The PRACTICE of Female Genital Mutilation is a “war on women”, an FGM survivor told a packed conference room on Friday.
Alimatu Dimonekene is the founder of Project ACEi, a charity based in Enfield that works to protect women and girls from the practice.
It is estimated that 140 million girls in parts of west and east Africa, Asia and the Middle East have been subjected to the abusive practice where their genitalia is sliced, removed and sometimes repositioned in an attempt to make sexual intercourse in later life as painful as possible for them.
The cutting of girls is often performed by women using rudimentary, unsterilised razor blades and without anaesthetic for their victims.
In Enfield it is estimated that 3,000 girls in borough are at risk of being subjected to FGM and over 2,000 are living with the consequences of the practice.
The world health organisation details the litany of ways in which the practice can destroy women’s health for the rest of their lives with incontinence, infertility, death in childbirth, and long term excruciating pain all side-affects from the mutilation.
To mark international zero tolerance day for FGM Alimatu organised the conference in the Dugdale Centre on Friday February 6 where campaigners on the issue spoke to delegates on what can be done to eradicate the practice.
Speaking to the packed room in the Dugdale Centre she said: “Why FGM is performed in communities is complicated. It is about love, it is about belonging, most communities rely on marriage and in some places it is seen that you have to have had this to get married.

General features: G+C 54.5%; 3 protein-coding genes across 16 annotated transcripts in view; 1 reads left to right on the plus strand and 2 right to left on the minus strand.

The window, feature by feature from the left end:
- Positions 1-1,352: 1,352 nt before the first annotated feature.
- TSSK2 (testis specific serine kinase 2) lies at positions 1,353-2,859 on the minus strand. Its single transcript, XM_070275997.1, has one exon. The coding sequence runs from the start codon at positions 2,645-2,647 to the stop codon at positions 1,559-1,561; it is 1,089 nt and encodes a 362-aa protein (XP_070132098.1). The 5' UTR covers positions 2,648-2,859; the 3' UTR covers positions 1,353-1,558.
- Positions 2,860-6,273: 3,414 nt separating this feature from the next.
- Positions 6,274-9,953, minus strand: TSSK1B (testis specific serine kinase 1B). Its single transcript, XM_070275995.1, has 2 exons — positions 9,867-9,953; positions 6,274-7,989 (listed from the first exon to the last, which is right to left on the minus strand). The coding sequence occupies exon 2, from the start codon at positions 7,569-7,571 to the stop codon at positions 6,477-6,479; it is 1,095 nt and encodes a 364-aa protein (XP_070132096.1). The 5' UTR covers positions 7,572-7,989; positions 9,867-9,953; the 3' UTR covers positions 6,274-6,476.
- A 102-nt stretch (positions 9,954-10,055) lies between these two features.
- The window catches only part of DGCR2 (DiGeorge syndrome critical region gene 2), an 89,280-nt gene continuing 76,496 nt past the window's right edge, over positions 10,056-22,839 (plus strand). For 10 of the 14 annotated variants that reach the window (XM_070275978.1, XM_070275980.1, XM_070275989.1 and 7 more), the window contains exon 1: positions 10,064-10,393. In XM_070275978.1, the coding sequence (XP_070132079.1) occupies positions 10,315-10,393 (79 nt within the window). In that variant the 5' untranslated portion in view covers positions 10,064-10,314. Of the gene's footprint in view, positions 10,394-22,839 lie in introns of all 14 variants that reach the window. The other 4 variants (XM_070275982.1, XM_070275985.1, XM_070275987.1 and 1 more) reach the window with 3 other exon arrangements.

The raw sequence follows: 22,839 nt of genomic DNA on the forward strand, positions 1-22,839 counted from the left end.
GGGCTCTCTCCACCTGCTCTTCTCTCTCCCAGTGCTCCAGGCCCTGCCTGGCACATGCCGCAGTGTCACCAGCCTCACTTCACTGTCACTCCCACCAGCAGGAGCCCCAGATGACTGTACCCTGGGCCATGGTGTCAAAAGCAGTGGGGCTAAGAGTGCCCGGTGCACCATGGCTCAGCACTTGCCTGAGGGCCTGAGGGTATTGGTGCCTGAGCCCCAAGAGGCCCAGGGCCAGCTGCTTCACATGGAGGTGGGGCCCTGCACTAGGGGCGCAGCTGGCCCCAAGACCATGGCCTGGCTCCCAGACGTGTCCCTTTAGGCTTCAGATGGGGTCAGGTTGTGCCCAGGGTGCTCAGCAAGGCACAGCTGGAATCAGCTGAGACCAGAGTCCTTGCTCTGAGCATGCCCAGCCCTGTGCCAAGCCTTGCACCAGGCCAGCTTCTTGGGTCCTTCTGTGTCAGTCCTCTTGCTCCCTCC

“I call FGM a war on women’s genitals, it is an abhorrent violence against women and girls.
“FGM is a precursor to child and forced marriage. It also impacts on economic growth. For example, a girl aged three is subjected to FGM. When she is 16 she is forced to marry. So she is taken out of school, so has no education, no way to improve her life, she has children at a young age, those children then grow up with a mother who doesn’t have an education, and then the cycle starts to repeat,” she said.
Also speaking to the delegates was the MP for Edmonton and junior shadow minister for women and equalities, Kate Osamor.
The MP has campaigned in Westminster for better healthcare for women detained in Yarl’s Wood immigration detention centre, many of whom have been subjected to the practice.
She spoke of a recent parliamentary trip to Senegal, a country in West Africa where FGM is now officially illegal, but where entrenched cultural attitudes mean that the problem is still ongoing.
She told delegates: “FGM is a crime, it is a shaming crime that means it is often under-reported.
“As the member of parliament for Edmonton and a junior shadow minister for women and equalities I will be making sure the issue is on the agenda of government and we must never forget the victims in our community.”